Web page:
And they’re barely off the boat from a five-day Moody Blues Cruise performing with Roger Daltry (The Who), Carl Palmer (ELP), Starship and Little River Band. Argent claims they were almost too busy aboard the ship to attend all the shows. They’ve been having a ball and doing what they love. And there’s a new album in the works.

“I can’t remember exactly what our set list was,” Argent responded when I asked how this show might be different than two years ago. “Obviously, some of the staples are there. We can’t not do them, you know?”

“Some things from Odessey and Oracle, “Time of the Season,” “She’s Not There,” “Tell Her No,” we have to do those. Also Argent’s song “Hold Your Head Up.” Plus a couple other early Zombies songs “She’s Coming Home” and “I Want You Back Again.” We love doing that one on stage now. Several songs from the Breathe Out album as well.”

I reminded him that when Frank brought me back to meet them that they had offered me a glass of wine, which I politely declined since I was my own designated driver, and in hindsight, I wished I’d taken them up on. I got a speeding ticket on the way home that night as I was blissfully singing “She’s Not There” at the top of my lungs. If I’d stopped, had the wine, that cop would probably have been long gone and I would have had wine with The Zombies.

His response: “Thing is, you should have had that drink then you could have apologized to him saying I don’t normally drive like this, but I’m a bit drunk.”

We both cracked up laughing and agreed not to let THAT happen again.

Special guest opener is Southern rocker and multi-instrumentalist, Pat Sansone, member of Wilco and The Autumn Defense.

Enjoy the interview!

DPM: Hi Rod, good to talk with you again. We’re looking forward to your return to Cat’s Cradle.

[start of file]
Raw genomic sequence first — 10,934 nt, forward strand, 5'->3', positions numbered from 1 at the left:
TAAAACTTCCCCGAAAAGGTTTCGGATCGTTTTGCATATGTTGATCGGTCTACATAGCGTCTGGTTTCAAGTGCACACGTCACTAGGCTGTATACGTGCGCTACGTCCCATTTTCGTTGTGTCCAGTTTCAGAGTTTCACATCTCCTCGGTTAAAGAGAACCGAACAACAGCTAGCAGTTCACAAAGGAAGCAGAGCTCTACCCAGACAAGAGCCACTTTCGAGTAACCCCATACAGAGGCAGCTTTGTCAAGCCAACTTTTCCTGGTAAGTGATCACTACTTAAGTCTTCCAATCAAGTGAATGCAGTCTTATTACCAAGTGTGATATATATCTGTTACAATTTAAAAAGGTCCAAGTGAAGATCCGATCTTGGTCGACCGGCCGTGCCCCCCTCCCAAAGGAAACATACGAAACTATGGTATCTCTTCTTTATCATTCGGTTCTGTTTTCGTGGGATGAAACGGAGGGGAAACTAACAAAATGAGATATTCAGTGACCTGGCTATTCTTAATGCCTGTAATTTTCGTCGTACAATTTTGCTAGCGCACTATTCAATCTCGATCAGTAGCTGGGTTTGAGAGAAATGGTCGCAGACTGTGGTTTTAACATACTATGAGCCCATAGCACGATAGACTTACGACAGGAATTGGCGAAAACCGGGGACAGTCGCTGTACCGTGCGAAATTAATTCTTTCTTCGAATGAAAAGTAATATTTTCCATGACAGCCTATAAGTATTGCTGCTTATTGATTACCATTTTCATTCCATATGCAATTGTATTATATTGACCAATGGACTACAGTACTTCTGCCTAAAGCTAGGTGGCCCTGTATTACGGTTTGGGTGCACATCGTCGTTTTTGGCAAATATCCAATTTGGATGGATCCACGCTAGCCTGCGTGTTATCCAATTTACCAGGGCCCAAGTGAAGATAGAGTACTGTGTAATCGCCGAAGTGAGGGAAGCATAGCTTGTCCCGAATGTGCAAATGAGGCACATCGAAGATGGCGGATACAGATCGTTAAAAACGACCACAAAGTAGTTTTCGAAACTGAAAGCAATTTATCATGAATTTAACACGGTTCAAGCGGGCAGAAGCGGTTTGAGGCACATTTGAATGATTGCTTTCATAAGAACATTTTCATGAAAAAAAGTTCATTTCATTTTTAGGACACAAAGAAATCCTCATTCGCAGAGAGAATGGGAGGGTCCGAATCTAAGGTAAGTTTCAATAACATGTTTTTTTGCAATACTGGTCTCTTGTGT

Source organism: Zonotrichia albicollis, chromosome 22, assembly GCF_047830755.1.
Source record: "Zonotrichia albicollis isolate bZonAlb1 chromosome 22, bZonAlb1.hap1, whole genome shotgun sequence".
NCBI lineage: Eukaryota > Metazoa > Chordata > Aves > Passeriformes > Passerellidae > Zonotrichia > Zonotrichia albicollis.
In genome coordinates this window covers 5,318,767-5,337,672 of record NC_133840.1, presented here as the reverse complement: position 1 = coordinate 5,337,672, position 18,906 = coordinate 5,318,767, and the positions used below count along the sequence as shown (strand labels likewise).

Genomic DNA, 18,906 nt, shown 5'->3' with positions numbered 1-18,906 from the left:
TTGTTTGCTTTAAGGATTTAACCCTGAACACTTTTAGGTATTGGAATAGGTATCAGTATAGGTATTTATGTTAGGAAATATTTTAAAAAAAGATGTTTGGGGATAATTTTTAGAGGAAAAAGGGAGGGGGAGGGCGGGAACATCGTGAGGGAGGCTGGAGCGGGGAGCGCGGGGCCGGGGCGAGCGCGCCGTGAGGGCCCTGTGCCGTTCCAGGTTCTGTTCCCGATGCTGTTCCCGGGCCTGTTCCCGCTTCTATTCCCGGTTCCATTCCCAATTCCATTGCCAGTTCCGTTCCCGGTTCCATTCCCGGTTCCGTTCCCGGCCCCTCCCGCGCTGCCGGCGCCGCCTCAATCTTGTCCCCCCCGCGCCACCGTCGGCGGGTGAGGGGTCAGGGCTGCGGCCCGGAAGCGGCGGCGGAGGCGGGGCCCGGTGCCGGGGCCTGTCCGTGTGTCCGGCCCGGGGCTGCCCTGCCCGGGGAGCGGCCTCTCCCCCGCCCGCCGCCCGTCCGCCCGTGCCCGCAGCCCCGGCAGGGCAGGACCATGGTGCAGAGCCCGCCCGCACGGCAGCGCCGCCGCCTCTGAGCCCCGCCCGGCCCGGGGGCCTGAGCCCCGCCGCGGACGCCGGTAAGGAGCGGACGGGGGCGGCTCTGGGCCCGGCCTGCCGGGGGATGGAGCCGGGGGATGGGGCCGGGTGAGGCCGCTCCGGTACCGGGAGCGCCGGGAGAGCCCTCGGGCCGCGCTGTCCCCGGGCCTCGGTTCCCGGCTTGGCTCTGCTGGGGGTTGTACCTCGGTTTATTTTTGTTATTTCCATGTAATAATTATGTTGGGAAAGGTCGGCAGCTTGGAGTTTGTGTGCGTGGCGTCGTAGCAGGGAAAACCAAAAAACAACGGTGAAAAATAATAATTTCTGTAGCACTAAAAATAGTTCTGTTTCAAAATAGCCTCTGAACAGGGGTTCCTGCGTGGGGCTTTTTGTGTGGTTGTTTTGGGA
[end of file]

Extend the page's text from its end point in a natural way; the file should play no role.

RA: You too, Deborah. We’re looking forward to playing there again.

DPM: I thought it might be fun to circle back and see what the last year and a half has been like. You were just beginning a tour in support of Breathe Out/Breath In.

RA: I’m not even sure where to start. The shows have been going great and a lot of cool things have been happening. We’re working on a new album. Eminem used “Time of the Season” in the background of his song “Rhyme or Reason” which is a sound-alike phonetically, but inserted totally the sentiment of the song and I thought that was great actually, to hear that, and throughout the song a lot of our original vocals were coming through and then he recorded a chorus himself with the new words and obviously rapping all over it.

That was very cool. Also there’s something that’s just come on, I don’t know if you’ve heard it or not yet, a big Chanel advert commercial on television with Kiera Knightly … very James Bondy … using “She’s Not There” which is very nice too. Lots of things going on and we’re having a ball playing as always.

DPM: One of my upcoming questions is what have been some of the biggest surprises this last year and a half supporting Breathe Out/Breathe In. Would Eminem resampling “Time of the Season” be a good answer to that question?

RA: Well, that was a pretty big surprise. I’ve got co-writing credits on his tracks, but I had to hear the version and okay it before it went out. He’s very secretive and protective of his tracks, and I can understand that. First of all, we were asked permission, and our publisher said “well, we’ve got to hear it first.” And he said “well, you can’t do that.” We said “How can we give permission if we haven’t heard it?” So he finally sent a link which only remained active for about a day or something where I could hear it. I can quite understand how he wanted to be protective of it. But I heard it and I loved it, absolutely no problem. I loved the fact that it was an inventive creative take on the original piece of material.

DPM: You said you are working on a new album. Can you and Colin actually find time and space to write while you are touring?